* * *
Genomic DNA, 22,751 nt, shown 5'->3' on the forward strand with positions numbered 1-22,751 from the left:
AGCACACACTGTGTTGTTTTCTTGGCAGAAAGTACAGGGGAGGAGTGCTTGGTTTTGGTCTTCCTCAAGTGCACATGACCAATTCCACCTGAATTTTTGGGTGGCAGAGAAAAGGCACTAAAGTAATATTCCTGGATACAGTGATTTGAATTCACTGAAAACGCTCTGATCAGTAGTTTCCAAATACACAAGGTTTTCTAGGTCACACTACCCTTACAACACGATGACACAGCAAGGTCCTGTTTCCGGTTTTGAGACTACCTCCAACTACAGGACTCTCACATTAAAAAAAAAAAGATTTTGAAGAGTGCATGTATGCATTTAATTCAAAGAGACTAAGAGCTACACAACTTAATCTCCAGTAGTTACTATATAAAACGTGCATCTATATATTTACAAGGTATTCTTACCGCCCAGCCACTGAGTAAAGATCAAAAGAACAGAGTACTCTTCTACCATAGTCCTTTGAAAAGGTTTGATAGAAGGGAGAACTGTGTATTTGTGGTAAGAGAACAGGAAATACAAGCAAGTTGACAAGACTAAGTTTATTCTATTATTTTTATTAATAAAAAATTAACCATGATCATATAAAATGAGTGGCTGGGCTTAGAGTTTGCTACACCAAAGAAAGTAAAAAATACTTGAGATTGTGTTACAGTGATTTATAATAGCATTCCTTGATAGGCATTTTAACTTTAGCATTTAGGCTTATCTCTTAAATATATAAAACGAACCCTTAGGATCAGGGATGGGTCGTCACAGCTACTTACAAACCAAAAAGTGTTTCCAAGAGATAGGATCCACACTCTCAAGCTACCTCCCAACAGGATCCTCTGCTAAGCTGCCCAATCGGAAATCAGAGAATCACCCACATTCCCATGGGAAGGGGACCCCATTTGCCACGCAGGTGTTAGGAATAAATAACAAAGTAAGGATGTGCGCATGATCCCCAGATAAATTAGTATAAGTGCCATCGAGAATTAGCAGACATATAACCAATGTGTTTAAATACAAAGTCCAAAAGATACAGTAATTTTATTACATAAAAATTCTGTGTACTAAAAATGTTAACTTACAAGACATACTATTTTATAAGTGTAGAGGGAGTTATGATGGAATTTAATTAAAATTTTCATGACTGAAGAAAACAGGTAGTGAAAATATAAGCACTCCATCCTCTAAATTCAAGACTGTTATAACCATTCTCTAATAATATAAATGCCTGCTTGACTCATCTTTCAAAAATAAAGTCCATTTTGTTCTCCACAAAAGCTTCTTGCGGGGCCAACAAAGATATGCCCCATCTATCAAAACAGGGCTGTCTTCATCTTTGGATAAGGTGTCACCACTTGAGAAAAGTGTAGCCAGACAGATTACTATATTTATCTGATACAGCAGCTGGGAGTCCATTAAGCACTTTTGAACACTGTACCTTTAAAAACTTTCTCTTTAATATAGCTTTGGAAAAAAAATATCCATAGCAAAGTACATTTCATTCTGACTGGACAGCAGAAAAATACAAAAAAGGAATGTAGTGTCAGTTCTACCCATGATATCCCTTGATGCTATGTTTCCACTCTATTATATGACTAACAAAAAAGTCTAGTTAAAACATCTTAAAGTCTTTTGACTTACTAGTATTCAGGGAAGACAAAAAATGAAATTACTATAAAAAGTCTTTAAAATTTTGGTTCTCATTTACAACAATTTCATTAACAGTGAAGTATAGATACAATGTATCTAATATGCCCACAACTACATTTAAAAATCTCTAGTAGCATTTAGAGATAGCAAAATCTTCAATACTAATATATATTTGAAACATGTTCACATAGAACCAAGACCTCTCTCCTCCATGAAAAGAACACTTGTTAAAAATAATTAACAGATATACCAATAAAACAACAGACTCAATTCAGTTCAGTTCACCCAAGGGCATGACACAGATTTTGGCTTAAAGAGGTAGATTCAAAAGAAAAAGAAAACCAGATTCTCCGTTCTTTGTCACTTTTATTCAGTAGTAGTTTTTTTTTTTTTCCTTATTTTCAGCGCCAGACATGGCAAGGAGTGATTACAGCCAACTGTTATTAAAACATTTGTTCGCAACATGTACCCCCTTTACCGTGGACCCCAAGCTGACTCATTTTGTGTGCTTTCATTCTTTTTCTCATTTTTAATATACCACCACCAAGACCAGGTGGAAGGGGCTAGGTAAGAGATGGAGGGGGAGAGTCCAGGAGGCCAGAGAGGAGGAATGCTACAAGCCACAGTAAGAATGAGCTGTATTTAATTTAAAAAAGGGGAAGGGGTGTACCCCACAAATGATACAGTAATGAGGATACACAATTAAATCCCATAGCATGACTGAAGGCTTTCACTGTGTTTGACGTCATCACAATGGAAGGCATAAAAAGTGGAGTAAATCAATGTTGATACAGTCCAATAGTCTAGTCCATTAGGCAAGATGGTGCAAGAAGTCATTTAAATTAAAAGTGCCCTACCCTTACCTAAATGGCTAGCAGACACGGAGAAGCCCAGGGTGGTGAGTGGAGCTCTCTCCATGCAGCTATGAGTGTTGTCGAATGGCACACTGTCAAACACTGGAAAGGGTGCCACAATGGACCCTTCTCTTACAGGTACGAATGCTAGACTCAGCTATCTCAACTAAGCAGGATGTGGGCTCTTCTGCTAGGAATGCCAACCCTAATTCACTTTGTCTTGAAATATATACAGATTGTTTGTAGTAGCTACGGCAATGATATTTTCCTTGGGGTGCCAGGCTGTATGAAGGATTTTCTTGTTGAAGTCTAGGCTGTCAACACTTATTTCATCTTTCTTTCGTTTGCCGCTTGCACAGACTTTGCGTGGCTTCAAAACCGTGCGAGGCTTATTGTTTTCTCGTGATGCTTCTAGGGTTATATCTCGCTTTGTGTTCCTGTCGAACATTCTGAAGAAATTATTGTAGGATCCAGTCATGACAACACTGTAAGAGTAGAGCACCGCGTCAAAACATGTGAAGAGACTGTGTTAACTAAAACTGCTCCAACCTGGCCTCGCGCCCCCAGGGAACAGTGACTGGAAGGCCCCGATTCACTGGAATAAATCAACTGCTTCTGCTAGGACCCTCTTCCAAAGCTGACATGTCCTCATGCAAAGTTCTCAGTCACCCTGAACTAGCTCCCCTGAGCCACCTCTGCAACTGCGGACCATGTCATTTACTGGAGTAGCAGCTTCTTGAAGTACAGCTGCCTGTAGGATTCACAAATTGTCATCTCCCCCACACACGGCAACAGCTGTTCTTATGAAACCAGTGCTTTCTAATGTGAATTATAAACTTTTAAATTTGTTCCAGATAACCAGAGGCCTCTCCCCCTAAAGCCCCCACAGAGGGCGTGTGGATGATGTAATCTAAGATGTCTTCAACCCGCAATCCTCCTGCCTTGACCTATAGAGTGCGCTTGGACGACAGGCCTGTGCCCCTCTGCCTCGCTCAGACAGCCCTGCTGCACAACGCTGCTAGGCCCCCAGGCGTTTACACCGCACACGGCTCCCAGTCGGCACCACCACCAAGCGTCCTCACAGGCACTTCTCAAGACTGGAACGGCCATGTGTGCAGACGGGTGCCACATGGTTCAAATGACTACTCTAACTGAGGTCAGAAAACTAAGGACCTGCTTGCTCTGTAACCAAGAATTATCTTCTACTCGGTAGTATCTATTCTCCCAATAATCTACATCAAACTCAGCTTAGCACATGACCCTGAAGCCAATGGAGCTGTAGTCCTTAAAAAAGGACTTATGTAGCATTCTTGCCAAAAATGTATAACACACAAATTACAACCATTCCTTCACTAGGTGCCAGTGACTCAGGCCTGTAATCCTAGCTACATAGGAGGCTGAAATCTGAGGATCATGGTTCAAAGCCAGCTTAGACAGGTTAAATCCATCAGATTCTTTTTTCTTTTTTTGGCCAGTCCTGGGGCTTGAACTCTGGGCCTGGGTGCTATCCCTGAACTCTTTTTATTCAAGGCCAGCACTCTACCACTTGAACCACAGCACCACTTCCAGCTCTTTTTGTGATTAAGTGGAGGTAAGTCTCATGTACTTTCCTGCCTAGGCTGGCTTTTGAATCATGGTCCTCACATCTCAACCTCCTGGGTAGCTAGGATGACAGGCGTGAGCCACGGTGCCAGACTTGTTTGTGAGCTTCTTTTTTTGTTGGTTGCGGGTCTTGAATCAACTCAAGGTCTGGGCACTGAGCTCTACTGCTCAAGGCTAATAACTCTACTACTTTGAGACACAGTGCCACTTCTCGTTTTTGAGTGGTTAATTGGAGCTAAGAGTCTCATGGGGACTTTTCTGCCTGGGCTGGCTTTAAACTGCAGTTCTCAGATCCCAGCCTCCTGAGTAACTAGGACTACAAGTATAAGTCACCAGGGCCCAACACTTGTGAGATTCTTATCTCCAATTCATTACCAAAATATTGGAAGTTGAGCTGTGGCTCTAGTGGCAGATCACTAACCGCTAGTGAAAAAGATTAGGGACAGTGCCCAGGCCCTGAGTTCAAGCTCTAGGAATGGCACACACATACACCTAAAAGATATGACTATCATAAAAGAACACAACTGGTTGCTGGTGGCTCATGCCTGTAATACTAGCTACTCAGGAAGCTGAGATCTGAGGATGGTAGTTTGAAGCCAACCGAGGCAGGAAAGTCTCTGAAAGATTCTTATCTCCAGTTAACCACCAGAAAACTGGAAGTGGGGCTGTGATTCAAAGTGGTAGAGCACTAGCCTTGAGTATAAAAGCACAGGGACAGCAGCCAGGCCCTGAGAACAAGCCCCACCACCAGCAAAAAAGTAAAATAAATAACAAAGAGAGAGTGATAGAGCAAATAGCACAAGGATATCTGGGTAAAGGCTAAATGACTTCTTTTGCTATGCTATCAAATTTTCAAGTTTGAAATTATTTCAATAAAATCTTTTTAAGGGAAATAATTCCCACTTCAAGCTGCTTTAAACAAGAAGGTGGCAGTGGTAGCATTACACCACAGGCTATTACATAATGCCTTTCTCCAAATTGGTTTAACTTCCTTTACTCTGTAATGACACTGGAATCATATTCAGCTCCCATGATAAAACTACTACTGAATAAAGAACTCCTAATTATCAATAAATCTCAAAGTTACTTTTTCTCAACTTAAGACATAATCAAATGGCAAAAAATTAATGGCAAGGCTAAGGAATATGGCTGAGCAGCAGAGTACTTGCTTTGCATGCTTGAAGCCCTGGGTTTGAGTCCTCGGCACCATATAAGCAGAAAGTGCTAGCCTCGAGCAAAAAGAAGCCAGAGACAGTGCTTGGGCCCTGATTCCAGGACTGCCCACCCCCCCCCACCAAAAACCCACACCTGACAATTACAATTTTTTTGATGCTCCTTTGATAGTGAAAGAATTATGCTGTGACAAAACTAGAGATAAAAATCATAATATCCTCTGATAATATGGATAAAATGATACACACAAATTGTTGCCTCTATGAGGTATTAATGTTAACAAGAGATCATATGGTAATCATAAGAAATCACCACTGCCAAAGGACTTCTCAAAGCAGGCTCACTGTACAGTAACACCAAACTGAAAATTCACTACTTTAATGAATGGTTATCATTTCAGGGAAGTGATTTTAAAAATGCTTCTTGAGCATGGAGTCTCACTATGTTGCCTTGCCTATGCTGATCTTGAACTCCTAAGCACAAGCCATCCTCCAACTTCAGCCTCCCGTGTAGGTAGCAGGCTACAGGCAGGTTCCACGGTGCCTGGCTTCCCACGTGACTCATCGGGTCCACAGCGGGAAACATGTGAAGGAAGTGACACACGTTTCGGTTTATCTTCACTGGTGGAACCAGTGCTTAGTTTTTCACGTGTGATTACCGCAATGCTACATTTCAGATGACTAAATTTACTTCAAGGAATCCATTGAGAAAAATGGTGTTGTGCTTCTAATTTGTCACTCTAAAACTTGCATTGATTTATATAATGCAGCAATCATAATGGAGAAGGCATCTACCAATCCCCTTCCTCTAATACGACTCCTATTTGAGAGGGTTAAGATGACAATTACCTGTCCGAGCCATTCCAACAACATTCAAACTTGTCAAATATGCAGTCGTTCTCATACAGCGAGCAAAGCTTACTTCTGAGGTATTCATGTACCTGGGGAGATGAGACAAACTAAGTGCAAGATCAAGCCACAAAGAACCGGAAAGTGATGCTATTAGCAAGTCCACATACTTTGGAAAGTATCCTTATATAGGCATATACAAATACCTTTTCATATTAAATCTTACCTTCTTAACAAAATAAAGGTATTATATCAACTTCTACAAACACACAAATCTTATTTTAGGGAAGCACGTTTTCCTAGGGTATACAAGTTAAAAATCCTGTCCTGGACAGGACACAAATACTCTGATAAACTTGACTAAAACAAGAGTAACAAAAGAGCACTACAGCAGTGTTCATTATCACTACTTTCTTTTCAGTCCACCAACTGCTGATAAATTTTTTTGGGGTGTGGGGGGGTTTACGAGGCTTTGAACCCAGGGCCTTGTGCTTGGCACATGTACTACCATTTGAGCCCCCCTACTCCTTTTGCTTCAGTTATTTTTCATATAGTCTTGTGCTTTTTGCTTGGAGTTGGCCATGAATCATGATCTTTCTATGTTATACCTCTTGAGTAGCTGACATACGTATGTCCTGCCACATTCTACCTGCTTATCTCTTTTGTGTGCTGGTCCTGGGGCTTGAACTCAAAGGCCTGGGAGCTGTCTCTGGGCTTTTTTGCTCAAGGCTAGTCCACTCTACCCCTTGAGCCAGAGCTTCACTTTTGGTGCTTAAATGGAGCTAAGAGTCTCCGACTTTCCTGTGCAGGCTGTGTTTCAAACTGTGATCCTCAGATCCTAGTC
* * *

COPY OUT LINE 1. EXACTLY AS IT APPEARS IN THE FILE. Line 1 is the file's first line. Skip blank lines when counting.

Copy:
Genomic DNA, 22,751 nt, shown 5'->3' on the forward strand with positions numbered 1-22,751 from the left: